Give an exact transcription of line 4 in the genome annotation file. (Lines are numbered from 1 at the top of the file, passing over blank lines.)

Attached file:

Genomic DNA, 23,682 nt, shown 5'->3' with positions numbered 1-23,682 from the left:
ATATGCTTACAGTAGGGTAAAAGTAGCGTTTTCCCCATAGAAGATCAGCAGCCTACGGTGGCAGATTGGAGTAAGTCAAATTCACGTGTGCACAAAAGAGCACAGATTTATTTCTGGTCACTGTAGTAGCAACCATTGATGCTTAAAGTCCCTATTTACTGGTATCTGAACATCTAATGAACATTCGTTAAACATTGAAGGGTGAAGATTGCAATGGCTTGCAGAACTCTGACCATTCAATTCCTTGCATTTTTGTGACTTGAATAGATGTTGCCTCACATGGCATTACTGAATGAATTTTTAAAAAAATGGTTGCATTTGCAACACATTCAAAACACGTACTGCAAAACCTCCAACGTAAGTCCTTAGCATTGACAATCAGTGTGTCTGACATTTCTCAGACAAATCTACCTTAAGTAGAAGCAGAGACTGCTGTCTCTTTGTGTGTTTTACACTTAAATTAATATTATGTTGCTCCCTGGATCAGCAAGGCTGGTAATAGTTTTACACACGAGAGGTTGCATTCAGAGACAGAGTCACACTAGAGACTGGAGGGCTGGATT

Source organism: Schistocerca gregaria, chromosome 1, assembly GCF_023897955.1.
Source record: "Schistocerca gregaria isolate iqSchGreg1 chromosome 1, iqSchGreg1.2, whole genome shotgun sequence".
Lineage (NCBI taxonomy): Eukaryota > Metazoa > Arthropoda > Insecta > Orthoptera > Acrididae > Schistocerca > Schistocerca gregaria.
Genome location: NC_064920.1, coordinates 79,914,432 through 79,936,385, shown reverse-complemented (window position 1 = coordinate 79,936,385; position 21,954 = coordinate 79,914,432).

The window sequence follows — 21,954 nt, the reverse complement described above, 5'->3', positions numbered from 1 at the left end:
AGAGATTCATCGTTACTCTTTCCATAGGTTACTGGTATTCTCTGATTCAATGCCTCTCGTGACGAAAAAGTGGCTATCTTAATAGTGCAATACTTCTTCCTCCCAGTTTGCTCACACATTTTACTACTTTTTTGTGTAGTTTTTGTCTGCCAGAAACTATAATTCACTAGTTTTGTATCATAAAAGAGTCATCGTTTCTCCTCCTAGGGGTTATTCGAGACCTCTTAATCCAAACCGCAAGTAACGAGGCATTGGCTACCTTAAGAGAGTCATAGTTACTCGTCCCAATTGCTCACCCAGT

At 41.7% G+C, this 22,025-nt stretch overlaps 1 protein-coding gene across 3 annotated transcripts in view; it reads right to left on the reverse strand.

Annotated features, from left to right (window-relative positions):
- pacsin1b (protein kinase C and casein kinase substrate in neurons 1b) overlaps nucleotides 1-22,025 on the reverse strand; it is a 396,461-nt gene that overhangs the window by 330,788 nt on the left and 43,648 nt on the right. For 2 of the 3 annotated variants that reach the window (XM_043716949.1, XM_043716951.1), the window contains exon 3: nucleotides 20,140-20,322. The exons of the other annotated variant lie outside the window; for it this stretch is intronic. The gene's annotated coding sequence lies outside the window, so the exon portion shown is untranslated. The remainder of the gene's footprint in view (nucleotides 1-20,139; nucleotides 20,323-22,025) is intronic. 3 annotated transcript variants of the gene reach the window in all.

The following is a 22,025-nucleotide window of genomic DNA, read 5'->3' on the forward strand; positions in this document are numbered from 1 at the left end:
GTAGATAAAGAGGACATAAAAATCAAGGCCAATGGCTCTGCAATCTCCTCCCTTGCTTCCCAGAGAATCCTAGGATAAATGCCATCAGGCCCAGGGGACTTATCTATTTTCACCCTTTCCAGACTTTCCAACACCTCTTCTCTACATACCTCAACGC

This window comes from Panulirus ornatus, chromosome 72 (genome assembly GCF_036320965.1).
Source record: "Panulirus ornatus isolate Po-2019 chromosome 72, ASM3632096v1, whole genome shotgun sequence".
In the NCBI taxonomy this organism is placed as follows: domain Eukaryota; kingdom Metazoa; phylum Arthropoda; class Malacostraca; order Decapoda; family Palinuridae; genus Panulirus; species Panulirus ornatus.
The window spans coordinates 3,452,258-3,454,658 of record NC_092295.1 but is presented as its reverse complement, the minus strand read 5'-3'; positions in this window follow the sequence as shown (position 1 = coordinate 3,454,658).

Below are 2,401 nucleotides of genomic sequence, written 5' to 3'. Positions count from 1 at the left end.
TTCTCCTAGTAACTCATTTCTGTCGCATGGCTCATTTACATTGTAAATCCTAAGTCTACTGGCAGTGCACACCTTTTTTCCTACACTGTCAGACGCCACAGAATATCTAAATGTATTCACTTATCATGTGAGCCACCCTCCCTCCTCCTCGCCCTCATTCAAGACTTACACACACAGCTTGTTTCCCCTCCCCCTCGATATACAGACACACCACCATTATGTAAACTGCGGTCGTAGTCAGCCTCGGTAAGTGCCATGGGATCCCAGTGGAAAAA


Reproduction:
Source record: "Schistocerca gregaria isolate iqSchGreg1 chromosome 1, iqSchGreg1.2, whole genome shotgun sequence".